advice about what paid carers can do please

Share your ideas about the practical side of caring.
I have been a carer for over 2 years. My husband has been given a continuing care package which we couldn't survive without, He gets extreme pain and nausea and gently rubbing his back helps to comfort him and distract him from the pain. Up until now carers have awkwardly consented to doing this when covering for me but one carer has said he might get into trouble if we tell the agency that this happens. He is a lovely carer and I don't want to cause him any trouble but it is really worrying my husband. The carers English isn't good so I just need to know if anyone else has any information on what is appropriate to ask carers to do. Any thoughts...?
Hi Jacqui

Has your husband had a review from the agency recently?

If this is a new request for care workers then the agency needs to be informed, so that an up to date care plan can be done for your husband by the agencies care plan organiser or assessor- with you there of course, to explain.

I am sure that there shouldn't be any problem if this request is written on the new care plan and as soon as possible.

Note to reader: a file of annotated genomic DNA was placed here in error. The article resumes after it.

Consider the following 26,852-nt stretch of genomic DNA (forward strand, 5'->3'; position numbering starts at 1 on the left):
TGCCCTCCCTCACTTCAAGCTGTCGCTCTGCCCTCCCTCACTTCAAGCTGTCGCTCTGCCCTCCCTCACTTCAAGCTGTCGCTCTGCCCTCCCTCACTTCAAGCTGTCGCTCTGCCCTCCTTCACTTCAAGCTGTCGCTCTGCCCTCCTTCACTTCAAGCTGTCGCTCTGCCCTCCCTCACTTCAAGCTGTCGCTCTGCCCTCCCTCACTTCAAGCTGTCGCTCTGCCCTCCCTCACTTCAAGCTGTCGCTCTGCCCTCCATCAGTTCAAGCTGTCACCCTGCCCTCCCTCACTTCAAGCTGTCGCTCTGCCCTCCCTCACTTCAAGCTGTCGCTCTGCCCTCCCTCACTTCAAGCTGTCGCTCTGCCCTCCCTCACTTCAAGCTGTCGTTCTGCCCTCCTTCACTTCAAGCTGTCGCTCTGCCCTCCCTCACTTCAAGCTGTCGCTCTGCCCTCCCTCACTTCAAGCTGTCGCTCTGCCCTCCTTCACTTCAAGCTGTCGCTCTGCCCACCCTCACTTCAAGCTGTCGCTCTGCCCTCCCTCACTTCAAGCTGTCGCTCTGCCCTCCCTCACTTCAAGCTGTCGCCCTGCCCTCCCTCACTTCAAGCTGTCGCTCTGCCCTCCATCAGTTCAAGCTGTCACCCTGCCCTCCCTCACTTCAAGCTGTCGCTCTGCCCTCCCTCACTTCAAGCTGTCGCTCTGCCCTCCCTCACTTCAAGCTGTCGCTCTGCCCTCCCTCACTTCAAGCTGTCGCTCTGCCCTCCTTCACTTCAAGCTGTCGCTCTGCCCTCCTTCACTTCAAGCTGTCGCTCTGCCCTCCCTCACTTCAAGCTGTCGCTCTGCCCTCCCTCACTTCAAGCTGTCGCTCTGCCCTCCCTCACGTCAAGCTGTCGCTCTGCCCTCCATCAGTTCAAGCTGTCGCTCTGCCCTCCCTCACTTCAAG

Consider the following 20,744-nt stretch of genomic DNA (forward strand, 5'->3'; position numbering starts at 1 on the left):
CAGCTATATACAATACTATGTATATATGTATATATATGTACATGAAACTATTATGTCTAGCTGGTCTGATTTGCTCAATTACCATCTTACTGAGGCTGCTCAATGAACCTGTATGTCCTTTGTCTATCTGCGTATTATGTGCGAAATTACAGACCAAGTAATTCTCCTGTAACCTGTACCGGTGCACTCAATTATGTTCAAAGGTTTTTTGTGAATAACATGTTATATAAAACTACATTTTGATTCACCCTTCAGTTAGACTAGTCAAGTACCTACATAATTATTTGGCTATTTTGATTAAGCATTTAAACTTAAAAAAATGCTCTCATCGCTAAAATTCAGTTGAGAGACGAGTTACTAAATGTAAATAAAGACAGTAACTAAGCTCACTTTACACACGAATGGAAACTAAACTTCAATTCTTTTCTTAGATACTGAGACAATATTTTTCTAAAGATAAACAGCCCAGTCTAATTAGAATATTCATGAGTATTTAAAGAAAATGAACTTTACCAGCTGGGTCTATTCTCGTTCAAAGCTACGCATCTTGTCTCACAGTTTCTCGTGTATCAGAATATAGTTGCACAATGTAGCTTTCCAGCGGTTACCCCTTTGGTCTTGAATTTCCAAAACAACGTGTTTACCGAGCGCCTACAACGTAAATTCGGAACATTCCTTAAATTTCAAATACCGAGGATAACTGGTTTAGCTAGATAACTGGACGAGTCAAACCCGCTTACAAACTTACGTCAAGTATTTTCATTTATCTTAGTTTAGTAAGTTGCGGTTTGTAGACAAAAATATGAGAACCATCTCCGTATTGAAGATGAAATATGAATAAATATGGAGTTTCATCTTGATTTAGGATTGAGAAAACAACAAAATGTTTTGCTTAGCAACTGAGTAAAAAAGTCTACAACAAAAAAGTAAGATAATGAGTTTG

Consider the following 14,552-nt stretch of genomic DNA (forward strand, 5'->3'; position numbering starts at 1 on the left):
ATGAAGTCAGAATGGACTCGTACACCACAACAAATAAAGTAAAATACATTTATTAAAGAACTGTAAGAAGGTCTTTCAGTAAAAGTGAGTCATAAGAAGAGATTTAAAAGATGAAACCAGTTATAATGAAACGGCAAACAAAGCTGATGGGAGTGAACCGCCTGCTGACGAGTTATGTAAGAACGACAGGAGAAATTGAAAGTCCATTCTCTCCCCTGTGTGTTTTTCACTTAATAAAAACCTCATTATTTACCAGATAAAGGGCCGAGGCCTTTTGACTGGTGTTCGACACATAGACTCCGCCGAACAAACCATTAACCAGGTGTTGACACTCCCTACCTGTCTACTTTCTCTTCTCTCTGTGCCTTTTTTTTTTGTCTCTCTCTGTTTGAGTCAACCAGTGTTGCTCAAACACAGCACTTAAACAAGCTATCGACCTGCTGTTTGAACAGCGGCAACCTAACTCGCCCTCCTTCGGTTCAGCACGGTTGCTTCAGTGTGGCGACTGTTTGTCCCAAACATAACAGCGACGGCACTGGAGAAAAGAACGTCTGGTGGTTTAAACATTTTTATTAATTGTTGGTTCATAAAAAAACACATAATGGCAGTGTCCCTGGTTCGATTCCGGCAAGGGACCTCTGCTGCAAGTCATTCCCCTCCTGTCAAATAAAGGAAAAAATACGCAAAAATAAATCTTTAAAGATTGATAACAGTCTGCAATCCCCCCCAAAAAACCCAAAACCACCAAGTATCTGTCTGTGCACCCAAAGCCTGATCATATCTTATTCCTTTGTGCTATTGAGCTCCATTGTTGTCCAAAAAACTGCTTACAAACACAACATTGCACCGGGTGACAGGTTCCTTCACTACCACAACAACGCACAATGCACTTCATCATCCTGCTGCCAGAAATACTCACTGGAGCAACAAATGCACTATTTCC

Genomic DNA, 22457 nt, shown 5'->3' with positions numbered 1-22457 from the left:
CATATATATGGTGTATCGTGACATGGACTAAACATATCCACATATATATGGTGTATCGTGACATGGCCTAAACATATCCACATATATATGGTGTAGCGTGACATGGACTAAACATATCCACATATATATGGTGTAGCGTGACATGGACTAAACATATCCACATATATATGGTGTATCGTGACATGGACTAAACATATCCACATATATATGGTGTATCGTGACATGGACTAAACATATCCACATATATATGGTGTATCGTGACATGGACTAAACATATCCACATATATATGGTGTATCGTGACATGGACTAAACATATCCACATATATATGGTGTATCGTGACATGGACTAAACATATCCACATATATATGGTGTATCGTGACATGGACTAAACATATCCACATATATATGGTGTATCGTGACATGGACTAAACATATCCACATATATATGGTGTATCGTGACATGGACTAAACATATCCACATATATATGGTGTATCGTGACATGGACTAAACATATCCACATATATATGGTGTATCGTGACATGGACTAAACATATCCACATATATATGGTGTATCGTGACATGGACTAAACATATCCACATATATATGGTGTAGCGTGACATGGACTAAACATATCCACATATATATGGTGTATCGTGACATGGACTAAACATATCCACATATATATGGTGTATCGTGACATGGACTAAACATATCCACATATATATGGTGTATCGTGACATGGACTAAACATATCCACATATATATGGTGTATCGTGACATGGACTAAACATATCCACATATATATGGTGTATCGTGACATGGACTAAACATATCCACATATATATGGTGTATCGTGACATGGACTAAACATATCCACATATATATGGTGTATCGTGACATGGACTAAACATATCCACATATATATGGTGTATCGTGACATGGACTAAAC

If I requested anything different for my mother - they always obliged and it usually got started until the care plan was written up (can take a few days)

Regards

Christina
usually, this type of request would be discussed as part of your husbands care package. A risk assessment would then be carried out.
http://www.cqc.org.uk/contact-us
Your G.P. could also if he agreed confirmed this is very helpful.
I have previously been a carer. I could see some carers being/feeling some concerns.
Do your husbands carers worked in pairs?
Hi
Thanks for your replies. I'll look into adding it to his care plan. The folders don't include the risk asesment so I'm not sure what's been considered. Good carers are few and far between and I think we're lucky to get one at a time, so no they don't come to our house in pairs, although they are only rarely alone in the house.
Hi

I am not sure what the 'risk' could be?

Is it to do with personal care? My mother had toileting care and wash down 'below' from both male and female care workers, and neither she was bothered who did it (as long as they were kind and gentle) and neither did the care workers have any problems.
But it did have to be in the car plan.
Christina
Thanks Christina. That's a very good point. Perhaps it has simply been an issue because it isn't recorded in the care plan. Will gt that sorted. Initially he didn't need as much physical support so it's all a bit out of date. Thanks
Jacqui